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U.S. Forest Service

Plant of the Week

Lithospermum canescens range map. Lithospermum canescens range map. USDA PLANTS Database.

Lithospermum canescens flower. Hoary Puccoon (Lithospermum canescens) flower

Lithospermum canescens leaves and plant stem. Hoary Puccoon (Lithospermum canescens) leaves and plant stem

Lithospermum canescens flowers held between a persons thumb and finger. Hoary Puccoon (Lithospermum canescens) habitat

Hoary Puccoon (Lithospermum canescens)

By Christopher David Benda

This perennial wildflower is called hoary puccoon. It is in the Borage family (Boraginaceae). The name “Lithospermum” means “rock seed,” referring to the shiny, white, rock-hard seeds. The species epithet “canescens” means “hoary,” referring to the downy appearance of the leaves. The name “Puccoon” comes from the word “poughkone,” which is the name given to this plant by the Powhatan tribe who used the roots to make a red dye.

This herbaceous plant produces clumps of short stems. The leaves are sessile, oblong to elliptic, and hairy. There are usually many leaves on the stems, and this plant is easy to identify without flowers because of its short, clumping stature and soft-hairy leaves.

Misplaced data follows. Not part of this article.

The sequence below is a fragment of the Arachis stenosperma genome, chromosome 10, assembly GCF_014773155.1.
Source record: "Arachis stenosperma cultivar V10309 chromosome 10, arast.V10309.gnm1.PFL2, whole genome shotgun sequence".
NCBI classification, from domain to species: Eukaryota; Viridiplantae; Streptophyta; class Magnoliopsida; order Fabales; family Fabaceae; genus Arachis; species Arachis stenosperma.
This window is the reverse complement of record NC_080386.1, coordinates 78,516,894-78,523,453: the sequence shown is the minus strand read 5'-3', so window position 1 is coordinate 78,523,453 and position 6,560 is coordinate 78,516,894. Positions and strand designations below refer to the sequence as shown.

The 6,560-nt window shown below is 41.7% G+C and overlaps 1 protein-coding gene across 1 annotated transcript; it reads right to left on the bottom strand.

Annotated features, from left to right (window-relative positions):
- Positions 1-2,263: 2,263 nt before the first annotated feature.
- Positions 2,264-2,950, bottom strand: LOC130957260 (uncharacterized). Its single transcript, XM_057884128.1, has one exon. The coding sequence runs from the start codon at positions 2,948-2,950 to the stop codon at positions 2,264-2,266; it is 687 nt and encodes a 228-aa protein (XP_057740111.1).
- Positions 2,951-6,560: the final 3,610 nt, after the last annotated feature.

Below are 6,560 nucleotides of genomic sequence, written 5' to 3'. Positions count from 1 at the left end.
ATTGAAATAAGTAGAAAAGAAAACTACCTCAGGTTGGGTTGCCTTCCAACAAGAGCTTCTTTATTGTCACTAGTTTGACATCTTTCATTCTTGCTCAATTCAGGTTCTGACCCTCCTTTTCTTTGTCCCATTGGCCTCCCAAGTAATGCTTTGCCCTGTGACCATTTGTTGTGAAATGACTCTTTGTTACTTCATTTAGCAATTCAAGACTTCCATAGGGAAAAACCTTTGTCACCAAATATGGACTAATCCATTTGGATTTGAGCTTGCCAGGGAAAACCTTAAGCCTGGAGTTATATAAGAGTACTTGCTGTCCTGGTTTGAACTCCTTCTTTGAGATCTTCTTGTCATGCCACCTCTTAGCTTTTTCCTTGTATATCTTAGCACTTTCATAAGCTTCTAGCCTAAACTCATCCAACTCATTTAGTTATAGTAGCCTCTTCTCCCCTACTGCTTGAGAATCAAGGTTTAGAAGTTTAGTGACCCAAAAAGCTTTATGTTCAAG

However, the presence of flowers makes this plant all the more beautiful. Short racemes of flowers bloom at the ends of the stems. There are five, yellowish-orange petals that are somewhat funnelform. The number of flowers produced is variable, but usually the healthier plants are the ones able to dedicate precious energy reserves to producing flowers. The flowers contain both male and female sex organs, although sometimes the male portions (anthers) are on long stalks and other times the female portions (styles) occur on long stalks. The calyx has five lobes, and the length of the lobes can distinguish between similar looking species. A variety of bees, butterflies, and skippers visit the flowers.

This is one of the first wildflowers to bloom in open habitats like prairies, glades, savannas, and woodlands. It is extremely difficult to propagate this species from seed and so it is seldom seen in restorations. It is common in the Midwest, from the Dakotas to Arkansas, and east to Virginia.

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